Here the breeding groups:

Pompey Magnus

S’more Sparkles
Sheltering Pines Queen Anne’s Lace
Whispering Pines Peridot
Whispering Pines Shiobhan
Sheltering Pines Cor de Nuit

Pompey is an exceptional ram, and we felt he added several qualities to our program this year. These are some of our top ewes, so I fully expect big things with this group. I’d also like to pull some moorits out of this lineup. Peridot was a late entry here, so she might not be bred. She carries mioget, so we would certainly welcome a lamb out of her, but it’s not imperative.

Wintertime Bond

Sheltering Pines Persia
Sheltering Pines Constantinople
Sheltering Pines Onyx Velour

Bond remains one of our best and finest rams, so the objective of this group is to reinforce conformation and fleece quality, while adding fineness and some interesting spotting. We did not breed Bond to any of these ewes last year and I am excited by the possibilities. I don’t think we can expect moorit-based lambs here, but it’s possible. All three ewes had great lambs last year and we kept all of them.

Whispering Pines Little Buckaroo

Wintertime Itasca
Whispering Pines Primrose
Whispering Pines Irish Lace

This is a much smaller group than it should be, but most of our ewes went with the proven flock sires. Still, we can hope for some exquisite spotted lambs here, with correct structure, and fleece type. I put Itasca in here at the last minute on a hunch, but also because I like how her line has crossed with Jericho in the past. Wintertime Blues and Jazz are Jericho sons out of Itasca’s mother, and those rams are excellent examples of the breed. This is also the only group with the potential of giving us horned rams as these ewes all carry at least one horned ram gene as does Buckaroo.

Whispering Pines Egyptian King

Whispering Pines Blue Sapphire
Whispering Pines Blue Diamond
Sheltering Pines Christmas Holly

This is my favorite group because it’s our future. Egyptian King is a tremendous ram with a dense, fine black fleece. It’s exactly what we like here. These ewes share some of the same qualities. I don’t know if King carries spots or moorit, but I’m hoping to find that out this year. If not, we should have some nice black spot carrying lambs. In this group, we have two Blue’s Clues daughters and a Pompey Magnus great granddaughter. Egyptian King is Bond’s son. This group represents our efforts to bring in and retain specific things that we felt our flock needed. Now we are reinforcing and crossing some of those lines in a strategic way.

Our flock is small but we hope to be closer to our goals next fall and breed fewer sheep. This may be the last year we breed 14 ewes. Out of these groups, we’ll probably only end up with about 12 ewe lambs, and we’ll probably retain eight of those (ish). Our plan is to only keep 15 ewes next winter, which means some really nice lambs, yearling, and adults will move on in the spring. Our plan all along was to increase the presence of this type of Shetland out east, and that means moving sheep into other flocks and helping new breeders get started the right way.

Thursday, February 3, 2011

Whispering Pines Egyptian King

Whispering Pines Egyptian King (Sheltering Pines Cor de Nuit x Wintertime Bond) is a ram that
I really like. He had the most amazing fleece at birth that we have had here, I think. It was very fine and crimpy from the chin all the way to the tail. It looked identical all the way back. So, we hung onto him to watch him develop, and we liked what we saw. I was initially disappointed that he wasn’t a ewe, but the more I thought about it, the more I realized that he could help us create more lambs like him in the future. That’s my goal. He’s not flashy or anything, but very correct!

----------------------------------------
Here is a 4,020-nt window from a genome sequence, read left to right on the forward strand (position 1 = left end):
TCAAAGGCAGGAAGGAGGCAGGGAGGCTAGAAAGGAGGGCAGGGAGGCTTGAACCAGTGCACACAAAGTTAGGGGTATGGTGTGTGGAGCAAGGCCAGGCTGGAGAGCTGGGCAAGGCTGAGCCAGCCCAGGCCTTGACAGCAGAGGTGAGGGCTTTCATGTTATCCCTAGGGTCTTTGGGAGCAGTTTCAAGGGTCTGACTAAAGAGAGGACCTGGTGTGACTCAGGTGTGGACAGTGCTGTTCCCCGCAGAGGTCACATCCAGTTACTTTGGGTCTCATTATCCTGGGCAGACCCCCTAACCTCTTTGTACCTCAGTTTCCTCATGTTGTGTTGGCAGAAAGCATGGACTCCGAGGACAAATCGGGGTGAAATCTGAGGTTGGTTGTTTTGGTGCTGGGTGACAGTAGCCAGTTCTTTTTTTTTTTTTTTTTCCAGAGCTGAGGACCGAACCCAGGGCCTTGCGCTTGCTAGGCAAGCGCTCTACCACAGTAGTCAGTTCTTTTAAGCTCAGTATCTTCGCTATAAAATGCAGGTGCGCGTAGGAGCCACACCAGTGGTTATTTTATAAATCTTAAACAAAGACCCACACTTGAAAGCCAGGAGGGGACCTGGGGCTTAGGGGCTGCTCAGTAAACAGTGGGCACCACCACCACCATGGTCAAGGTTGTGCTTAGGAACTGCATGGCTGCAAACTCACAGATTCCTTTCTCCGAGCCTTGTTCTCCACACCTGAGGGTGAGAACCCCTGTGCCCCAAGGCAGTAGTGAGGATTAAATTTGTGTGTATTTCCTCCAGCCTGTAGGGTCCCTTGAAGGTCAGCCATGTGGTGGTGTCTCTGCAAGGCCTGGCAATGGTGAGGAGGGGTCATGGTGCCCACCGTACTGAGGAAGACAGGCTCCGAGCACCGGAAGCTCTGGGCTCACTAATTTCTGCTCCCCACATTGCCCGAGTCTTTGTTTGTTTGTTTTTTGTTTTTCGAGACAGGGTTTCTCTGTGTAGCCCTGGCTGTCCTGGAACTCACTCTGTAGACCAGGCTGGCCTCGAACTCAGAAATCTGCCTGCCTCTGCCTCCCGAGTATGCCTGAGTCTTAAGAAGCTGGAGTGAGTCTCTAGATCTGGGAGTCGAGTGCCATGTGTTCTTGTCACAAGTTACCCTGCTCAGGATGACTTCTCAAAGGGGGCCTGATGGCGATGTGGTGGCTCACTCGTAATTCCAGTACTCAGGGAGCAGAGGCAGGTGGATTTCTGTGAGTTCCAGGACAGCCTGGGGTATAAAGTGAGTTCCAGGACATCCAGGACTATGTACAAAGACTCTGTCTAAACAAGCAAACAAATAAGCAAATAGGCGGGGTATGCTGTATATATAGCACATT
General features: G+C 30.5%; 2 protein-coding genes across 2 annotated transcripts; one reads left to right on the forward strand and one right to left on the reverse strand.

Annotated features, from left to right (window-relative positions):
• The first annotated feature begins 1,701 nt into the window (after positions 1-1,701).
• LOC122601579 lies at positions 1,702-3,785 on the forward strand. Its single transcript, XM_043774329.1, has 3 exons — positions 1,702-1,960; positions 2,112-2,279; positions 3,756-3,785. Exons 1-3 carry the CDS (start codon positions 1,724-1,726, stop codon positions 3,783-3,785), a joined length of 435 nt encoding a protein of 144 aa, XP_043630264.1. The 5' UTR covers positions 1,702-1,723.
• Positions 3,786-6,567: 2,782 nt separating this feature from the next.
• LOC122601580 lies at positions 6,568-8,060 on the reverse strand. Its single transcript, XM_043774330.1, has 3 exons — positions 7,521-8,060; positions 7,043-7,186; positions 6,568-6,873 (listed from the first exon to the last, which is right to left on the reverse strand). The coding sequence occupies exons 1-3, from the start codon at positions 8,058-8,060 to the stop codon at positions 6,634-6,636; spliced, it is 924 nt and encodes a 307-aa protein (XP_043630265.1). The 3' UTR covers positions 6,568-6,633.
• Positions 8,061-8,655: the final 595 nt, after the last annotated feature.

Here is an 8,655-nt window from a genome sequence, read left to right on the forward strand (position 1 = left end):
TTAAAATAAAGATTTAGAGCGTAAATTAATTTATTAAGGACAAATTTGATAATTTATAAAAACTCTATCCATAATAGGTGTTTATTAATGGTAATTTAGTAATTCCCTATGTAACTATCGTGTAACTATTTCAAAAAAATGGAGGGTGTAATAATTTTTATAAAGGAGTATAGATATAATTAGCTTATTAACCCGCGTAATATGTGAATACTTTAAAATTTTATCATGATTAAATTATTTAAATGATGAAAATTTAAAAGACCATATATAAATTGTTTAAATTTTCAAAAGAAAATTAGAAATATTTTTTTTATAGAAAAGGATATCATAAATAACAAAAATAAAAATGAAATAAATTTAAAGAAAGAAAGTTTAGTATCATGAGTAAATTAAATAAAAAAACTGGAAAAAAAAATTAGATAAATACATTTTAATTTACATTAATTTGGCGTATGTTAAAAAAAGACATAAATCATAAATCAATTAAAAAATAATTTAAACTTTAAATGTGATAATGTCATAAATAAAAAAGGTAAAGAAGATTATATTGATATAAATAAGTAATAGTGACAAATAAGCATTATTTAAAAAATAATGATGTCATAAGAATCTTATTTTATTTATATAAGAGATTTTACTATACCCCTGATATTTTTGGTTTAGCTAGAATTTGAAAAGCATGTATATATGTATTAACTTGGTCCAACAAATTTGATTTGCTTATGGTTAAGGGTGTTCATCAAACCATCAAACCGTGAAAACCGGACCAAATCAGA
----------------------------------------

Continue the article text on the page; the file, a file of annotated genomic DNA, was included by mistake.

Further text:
You never know how an animal will produce, but this ram has so much potential. His fleece has the best density of our rams, and no britch whatsoever. He’s not quite as fine as Bond, but he has better front-to-back uniformity.
I can’t wait to see this guy’s lambs.

Wednesday, February 2, 2011

Wintertime Bond

Bond is just a gorgeous ram. I liked him as a lamb, and he is maturing nicely as a yearling. He threw some nice lambs this year, and we look forward to seeing what he can do with some of our top ewes. He is actually Pompey’s grandson. As I've said, it’s a line that I like.

Bond’s yearling fleece test confirmed what I thought. His average was 20.5 with a standard deviation of 3.9, which is quite amazing really. That’s even better than his father’s test at the same age! Plus, he’s a full poll!

In addition to his grandfather, I also like the bloodlines on his mother’ side. V Creek Sarah is a good looking ewe! Her five year old micron test was 23.7, 5.3, 22.5%, which is also pretty special for her age.

Bond’s conformation is excellent as is his tail! I noticed that he seemed to improve all of the ewes he was put with last fall. He also carries spots and moorit, which turned out to be a nice bonus! He’s a great ram, in my opinion. Speaking of bloodlines, Bond's father, Nightcap, is also a very nice ram. His two year old micron test was: 21.4, 5.0, 23.4. That’s absolutely remarkable for a two year old Shetland ram! I’ve seen him in person, and I’ve seen some of his lambs, and I’m just impressed!

I really wanted to use Bond on more ewes this year, but I just couldn't do it with 18 ewes and four rams. Still, I think these rams can help the breed a lot, and I need to use them as much as I can. I'm planning on using Bond this fall again, so there's always that. I'd like to pull out one or two Pompey ewe lambs and put them under Bond, but I haven't decided yet on that. A lot can happen between now and fall. I may not be able to breed this fall, who knows? We almost didn't this year. I do know that we won't be breeding as many this fall as we have in the past. It's just time to pull back a bit and enjoy what we've built.
Bond is 57.4% UK.